The great beauty: emotions in front of Michelangelo’s Moses
A team of researchers of the Sapienza University of Rome has analyzed, for the first time, the brain activity of visitors while observing a work of art live instead of looking at it on a computer screen. The experiment was carried out in front of the sculpture of Moses by Michelangelo in the Basilica of San Pietro in Vincoli (Saint Peter in Chains) in Rome.
The study, coordinated by Fabio Babiloni and carried out in cooperation with the university spin-off Brain Signs, showed that visitors’ suggestion in front of the masterpiece by Michelangelo differs according to the place from which the observer looks at the statue.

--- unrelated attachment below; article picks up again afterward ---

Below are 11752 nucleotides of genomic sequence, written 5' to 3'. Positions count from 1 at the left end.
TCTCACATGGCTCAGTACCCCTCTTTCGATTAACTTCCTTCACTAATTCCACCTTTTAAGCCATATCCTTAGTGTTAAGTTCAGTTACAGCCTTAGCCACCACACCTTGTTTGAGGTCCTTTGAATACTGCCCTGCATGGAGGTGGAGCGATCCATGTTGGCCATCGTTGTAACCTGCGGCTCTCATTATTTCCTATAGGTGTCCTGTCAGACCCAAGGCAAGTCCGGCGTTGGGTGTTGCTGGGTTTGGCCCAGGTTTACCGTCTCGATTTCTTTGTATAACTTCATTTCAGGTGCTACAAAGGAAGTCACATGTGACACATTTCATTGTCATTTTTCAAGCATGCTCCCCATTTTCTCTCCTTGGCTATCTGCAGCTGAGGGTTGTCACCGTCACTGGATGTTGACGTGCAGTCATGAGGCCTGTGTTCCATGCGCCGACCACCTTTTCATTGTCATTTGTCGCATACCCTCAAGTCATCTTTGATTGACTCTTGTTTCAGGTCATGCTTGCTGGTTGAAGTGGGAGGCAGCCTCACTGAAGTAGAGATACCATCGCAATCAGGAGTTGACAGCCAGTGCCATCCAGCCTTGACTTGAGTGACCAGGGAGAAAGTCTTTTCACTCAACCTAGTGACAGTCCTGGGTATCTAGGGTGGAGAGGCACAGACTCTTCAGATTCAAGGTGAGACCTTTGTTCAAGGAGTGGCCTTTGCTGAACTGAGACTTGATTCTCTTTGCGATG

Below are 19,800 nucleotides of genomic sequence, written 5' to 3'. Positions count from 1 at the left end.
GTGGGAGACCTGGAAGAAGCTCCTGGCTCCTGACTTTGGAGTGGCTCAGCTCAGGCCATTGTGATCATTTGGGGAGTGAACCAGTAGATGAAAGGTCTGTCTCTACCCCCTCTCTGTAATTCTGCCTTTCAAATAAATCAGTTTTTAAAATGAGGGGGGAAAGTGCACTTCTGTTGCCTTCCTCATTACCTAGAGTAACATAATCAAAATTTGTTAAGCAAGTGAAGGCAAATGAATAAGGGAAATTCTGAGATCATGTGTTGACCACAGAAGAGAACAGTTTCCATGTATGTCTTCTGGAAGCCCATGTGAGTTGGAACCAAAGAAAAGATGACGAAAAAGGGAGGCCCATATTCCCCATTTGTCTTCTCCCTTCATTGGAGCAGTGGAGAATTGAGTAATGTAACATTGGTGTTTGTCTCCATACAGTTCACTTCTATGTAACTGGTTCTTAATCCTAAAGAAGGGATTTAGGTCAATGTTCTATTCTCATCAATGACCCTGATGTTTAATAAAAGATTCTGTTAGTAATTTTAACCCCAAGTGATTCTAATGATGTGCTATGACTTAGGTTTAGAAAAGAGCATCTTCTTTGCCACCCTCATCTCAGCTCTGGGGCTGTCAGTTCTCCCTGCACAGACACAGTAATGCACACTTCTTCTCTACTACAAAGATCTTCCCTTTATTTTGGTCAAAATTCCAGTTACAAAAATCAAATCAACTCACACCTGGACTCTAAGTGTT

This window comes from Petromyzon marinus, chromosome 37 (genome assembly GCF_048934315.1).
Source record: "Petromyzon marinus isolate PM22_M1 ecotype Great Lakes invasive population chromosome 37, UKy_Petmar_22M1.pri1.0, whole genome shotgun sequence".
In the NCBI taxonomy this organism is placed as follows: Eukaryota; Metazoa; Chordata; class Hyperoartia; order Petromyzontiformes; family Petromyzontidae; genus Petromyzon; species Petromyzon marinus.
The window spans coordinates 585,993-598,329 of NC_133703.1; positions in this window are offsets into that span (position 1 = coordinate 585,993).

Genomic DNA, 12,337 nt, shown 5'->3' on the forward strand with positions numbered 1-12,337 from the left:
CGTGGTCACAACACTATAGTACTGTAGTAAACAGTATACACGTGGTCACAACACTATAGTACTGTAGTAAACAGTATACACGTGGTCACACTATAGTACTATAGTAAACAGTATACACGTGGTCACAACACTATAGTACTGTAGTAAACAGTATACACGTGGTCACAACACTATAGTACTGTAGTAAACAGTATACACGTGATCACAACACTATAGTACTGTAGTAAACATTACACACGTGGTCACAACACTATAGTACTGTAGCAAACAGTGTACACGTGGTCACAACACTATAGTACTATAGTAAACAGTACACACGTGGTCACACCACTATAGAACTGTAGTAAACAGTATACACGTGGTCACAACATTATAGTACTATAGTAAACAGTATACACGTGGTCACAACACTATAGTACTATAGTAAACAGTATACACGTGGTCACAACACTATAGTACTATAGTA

In particular, researchers demonstrated that the highest level of emotion is reached when people directly observe the face and eyes of Moses, that is from a lateral position in relation to the statue. Conversely, the level of emotion is significantly lower when the statue is frontally observed and Moses does not meet the visitors’ gaze.
The results confirm previous observations by the same group of researchers of the Department of physiology and pharmacology of the Sapienza University in Rome on visitors looking at Titian’s or Jan Vermeer’s paintings exposed at the Scuderie del Quirinale in Rome last year, and could pave the way to a greater understanding of how the contemplation of works of art induces emotions in the brain. For the Moses experiment, researchers were supported by Cesare Cundari and Gian Maria Bagordo of the Department of history, drawing and restoration of the Sapienza University of Rome.